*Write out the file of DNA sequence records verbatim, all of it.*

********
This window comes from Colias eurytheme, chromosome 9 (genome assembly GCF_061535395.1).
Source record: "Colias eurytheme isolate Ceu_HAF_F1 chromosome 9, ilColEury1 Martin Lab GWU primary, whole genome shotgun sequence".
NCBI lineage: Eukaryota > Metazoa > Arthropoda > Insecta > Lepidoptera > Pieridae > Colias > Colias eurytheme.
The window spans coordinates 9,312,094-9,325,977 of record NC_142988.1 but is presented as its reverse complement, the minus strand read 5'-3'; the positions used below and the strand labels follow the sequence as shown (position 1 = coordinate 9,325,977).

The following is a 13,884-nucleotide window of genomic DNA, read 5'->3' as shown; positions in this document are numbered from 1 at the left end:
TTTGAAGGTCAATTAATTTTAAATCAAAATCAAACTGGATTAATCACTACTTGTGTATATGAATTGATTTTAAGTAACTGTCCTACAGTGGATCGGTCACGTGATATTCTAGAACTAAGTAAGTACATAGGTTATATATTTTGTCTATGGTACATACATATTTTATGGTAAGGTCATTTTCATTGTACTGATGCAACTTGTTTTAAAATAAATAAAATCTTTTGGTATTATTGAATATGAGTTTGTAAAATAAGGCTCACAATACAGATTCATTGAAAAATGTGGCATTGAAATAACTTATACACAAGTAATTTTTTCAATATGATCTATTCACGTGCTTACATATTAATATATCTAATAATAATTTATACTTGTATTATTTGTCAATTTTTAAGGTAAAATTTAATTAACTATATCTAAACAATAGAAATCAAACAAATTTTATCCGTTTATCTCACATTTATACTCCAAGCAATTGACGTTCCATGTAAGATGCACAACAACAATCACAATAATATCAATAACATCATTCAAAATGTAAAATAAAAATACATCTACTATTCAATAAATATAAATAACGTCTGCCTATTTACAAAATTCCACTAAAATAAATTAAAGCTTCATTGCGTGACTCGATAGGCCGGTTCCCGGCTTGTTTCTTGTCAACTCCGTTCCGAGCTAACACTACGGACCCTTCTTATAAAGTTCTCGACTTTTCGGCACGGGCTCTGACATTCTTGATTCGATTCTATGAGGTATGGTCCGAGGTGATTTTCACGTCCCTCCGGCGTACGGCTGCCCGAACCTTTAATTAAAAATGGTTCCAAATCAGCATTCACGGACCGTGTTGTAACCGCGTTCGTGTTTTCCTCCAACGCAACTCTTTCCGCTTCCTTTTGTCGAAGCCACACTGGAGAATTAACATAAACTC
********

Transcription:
This window comes from Colias eurytheme, chromosome 9 (genome assembly GCF_061535395.1).
Source record: "Colias eurytheme isolate Ceu_HAF_F1 chromosome 9, ilColEury1 Martin Lab GWU primary, whole genome shotgun sequence".
NCBI lineage: Eukaryota > Metazoa > Arthropoda > Insecta > Lepidoptera > Pieridae > Colias > Colias eurytheme.
The window spans coordinates 9,312,094-9,325,977 of record NC_142988.1 but is presented as its reverse complement, the minus strand read 5'-3'; the positions used below and the strand labels follow the sequence as shown (position 1 = coordinate 9,325,977).

The following is a 13,884-nucleotide window of genomic DNA, read 5'->3' as shown; positions in this document are numbered from 1 at the left end:
TTTGAAGGTCAATTAATTTTAAATCAAAATCAAACTGGATTAATCACTACTTGTGTATATGAATTGATTTTAAGTAACTGTCCTACAGTGGATCGGTCACGTGATATTCTAGAACTAAGTAAGTACATAGGTTATATATTTTGTCTATGGTACATACATATTTTATGGTAAGGTCATTTTCATTGTACTGATGCAACTTGTTTTAAAATAAATAAAATCTTTTGGTATTATTGAATATGAGTTTGTAAAATAAGGCTCACAATACAGATTCATTGAAAAATGTGGCATTGAAATAACTTATACACAAGTAATTTTTTCAATATGATCTATTCACGTGCTTACATATTAATATATCTAATAATAATTTATACTTGTATTATTTGTCAATTTTTAAGGTAAAATTTAATTAACTATATCTAAACAATAGAAATCAAACAAATTTTATCCGTTTATCTCACATTTATACTCCAAGCAATTGACGTTCCATGTAAGATGCACAACAACAATCACAATAATATCAATAACATCATTCAAAATGTAAAATAAAAATACATCTACTATTCAATAAATATAAATAACGTCTGCCTATTTACAAAATTCCACTAAAATAAATTAAAGCTTCATTGCGTGACTCGATAGGCCGGTTCCCGGCTTGTTTCTTGTCAACTCCGTTCCGAGCTAACACTACGGACCCTTCTTATAAAGTTCTCGACTTTTCGGCACGGGCTCTGACATTCTTGATTCGATTCTATGAGGTATGGTCCGAGGTGATTTTCACGTCCCTCCGGCGTACGGCTGCCCGAACCTTTAATTAAAAATGGTTCCAAATCAGCATTCACGGACCGTGTTGTAACCGCGTTCGTGTTTTCCTCCAACGCAACTCTTTCCGCTTCCTTTTGTCGAAGCCACACTGGAGAATTAACATAAACTC